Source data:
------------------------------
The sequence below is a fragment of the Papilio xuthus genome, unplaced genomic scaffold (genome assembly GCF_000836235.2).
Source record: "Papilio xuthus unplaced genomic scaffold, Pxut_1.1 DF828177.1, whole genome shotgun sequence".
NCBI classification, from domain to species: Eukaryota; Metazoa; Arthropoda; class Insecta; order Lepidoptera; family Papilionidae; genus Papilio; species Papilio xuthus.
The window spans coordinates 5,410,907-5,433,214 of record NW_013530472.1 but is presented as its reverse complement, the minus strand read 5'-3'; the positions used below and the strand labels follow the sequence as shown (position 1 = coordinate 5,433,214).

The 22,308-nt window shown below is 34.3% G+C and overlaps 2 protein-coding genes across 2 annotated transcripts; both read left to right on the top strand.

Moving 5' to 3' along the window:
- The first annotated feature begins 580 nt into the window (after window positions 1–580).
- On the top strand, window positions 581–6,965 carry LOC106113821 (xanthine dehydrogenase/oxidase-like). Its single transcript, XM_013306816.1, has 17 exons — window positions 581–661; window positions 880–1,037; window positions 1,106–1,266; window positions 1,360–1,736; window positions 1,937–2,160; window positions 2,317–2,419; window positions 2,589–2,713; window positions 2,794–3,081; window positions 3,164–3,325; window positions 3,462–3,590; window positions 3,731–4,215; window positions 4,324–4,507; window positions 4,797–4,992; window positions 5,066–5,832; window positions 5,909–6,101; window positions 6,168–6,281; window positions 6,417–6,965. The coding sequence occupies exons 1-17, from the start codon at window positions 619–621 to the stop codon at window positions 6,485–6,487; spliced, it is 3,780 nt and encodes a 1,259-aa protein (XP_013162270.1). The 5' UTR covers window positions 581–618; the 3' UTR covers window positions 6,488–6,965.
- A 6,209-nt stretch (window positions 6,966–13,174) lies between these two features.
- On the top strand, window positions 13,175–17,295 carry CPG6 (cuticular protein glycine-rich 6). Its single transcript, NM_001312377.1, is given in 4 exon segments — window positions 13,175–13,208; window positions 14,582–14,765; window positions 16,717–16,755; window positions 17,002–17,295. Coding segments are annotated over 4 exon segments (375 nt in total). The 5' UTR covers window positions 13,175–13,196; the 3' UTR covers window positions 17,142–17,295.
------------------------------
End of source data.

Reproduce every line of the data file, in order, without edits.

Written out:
The sequence below is a fragment of the Papilio xuthus genome, unplaced genomic scaffold (genome assembly GCF_000836235.2).
Source record: "Papilio xuthus unplaced genomic scaffold, Pxut_1.1 DF828177.1, whole genome shotgun sequence".
NCBI classification, from domain to species: Eukaryota; Metazoa; Arthropoda; class Insecta; order Lepidoptera; family Papilionidae; genus Papilio; species Papilio xuthus.
The window spans coordinates 5,410,907-5,433,214 of record NW_013530472.1 but is presented as its reverse complement, the minus strand read 5'-3'; the positions used below and the strand labels follow the sequence as shown (position 1 = coordinate 5,433,214).

The 22,308-nt window shown below is 34.3% G+C and overlaps 2 protein-coding genes across 2 annotated transcripts; both read left to right on the top strand.

Moving 5' to 3' along the window:
- The first annotated feature begins 580 nt into the window (after window positions 1–580).
- On the top strand, window positions 581–6,965 carry LOC106113821 (xanthine dehydrogenase/oxidase-like). Its single transcript, XM_013306816.1, has 17 exons — window positions 581–661; window positions 880–1,037; window positions 1,106–1,266; window positions 1,360–1,736; window positions 1,937–2,160; window positions 2,317–2,419; window positions 2,589–2,713; window positions 2,794–3,081; window positions 3,164–3,325; window positions 3,462–3,590; window positions 3,731–4,215; window positions 4,324–4,507; window positions 4,797–4,992; window positions 5,066–5,832; window positions 5,909–6,101; window positions 6,168–6,281; window positions 6,417–6,965. The coding sequence occupies exons 1-17, from the start codon at window positions 619–621 to the stop codon at window positions 6,485–6,487; spliced, it is 3,780 nt and encodes a 1,259-aa protein (XP_013162270.1). The 5' UTR covers window positions 581–618; the 3' UTR covers window positions 6,488–6,965.
- A 6,209-nt stretch (window positions 6,966–13,174) lies between these two features.
- On the top strand, window positions 13,175–17,295 carry CPG6 (cuticular protein glycine-rich 6). Its single transcript, NM_001312377.1, is given in 4 exon segments — window positions 13,175–13,208; window positions 14,582–14,765; window positions 16,717–16,755; window positions 17,002–17,295. Coding segments are annotated over 4 exon segments (375 nt in total). The 5' UTR covers window positions 13,175–13,196; the 3' UTR covers window positions 17,142–17,295.